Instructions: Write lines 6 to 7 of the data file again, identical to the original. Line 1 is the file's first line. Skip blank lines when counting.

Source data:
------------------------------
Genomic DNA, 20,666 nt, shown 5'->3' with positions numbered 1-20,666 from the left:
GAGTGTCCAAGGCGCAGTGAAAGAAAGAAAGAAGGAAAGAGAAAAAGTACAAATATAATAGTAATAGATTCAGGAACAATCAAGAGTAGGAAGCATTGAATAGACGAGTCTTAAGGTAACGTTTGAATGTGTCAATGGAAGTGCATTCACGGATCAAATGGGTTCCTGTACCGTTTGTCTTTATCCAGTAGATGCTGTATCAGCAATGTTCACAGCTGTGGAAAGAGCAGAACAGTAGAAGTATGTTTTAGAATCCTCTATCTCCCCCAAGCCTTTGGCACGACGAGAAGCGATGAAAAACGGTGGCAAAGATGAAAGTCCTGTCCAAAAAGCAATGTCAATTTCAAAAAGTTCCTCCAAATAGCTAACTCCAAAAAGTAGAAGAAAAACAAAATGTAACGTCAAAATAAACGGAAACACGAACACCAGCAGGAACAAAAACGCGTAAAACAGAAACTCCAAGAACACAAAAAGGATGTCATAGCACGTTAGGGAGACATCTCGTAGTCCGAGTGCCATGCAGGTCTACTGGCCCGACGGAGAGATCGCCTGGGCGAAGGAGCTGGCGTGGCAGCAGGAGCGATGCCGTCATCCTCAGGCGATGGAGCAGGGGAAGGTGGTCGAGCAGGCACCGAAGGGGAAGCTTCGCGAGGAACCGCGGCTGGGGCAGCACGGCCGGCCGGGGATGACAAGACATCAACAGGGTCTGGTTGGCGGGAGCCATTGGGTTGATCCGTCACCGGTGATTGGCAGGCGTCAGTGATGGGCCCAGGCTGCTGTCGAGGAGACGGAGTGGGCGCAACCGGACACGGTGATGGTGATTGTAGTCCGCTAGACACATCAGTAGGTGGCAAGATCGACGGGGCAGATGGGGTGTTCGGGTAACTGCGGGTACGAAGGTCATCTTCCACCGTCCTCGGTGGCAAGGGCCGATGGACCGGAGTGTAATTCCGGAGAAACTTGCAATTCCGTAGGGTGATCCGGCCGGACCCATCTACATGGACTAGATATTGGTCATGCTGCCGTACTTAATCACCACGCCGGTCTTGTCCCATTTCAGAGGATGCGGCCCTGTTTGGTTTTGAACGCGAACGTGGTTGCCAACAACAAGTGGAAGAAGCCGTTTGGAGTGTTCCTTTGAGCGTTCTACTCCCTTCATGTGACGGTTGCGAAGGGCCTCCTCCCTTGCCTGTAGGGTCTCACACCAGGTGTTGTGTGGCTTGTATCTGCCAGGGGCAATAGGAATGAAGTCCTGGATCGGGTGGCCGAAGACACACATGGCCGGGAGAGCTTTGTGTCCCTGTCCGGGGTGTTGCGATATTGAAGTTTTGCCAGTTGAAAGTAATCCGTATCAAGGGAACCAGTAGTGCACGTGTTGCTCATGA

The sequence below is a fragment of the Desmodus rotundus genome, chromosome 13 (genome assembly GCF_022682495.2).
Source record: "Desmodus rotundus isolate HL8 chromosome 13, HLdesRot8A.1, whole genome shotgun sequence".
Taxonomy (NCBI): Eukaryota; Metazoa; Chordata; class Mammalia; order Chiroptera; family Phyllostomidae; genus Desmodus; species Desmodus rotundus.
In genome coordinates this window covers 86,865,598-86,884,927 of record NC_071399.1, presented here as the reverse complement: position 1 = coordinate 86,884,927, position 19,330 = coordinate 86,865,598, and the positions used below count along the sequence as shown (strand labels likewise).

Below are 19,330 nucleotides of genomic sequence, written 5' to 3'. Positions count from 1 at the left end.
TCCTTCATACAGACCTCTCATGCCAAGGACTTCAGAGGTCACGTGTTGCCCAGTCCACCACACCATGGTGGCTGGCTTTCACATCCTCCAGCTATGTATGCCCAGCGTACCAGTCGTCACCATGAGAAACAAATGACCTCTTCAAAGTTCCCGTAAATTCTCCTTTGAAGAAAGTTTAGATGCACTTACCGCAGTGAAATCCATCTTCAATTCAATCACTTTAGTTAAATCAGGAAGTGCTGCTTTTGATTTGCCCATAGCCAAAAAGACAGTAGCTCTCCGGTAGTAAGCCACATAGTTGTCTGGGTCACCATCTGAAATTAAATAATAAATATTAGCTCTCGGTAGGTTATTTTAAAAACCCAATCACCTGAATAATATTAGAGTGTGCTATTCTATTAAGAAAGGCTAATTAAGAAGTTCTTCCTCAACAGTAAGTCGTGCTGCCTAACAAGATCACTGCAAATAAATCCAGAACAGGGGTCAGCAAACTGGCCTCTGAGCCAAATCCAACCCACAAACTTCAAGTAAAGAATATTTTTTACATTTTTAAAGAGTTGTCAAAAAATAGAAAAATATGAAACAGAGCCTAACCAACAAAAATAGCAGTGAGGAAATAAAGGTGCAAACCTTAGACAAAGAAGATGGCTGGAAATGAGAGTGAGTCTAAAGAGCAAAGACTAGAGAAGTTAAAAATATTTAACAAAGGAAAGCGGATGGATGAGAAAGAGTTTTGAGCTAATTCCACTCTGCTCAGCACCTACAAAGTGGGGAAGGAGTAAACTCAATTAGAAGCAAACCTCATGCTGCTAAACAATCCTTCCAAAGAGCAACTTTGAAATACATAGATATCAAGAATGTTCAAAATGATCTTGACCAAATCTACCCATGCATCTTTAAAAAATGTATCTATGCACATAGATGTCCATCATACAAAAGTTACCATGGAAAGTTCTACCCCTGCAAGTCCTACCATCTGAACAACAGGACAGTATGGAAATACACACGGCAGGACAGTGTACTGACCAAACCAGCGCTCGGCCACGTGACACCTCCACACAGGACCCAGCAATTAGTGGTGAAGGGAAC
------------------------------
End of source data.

In genome coordinates this window covers 86,865,598-86,884,927 of record NC_071399.1, presented here as the reverse complement: position 1 = coordinate 86,884,927, position 19,330 = coordinate 86,865,598, and the positions used below count along the sequence as shown (strand labels likewise).

Below are 19,330 nucleotides of genomic sequence, written 5' to 3'. Positions count from 1 at the left end.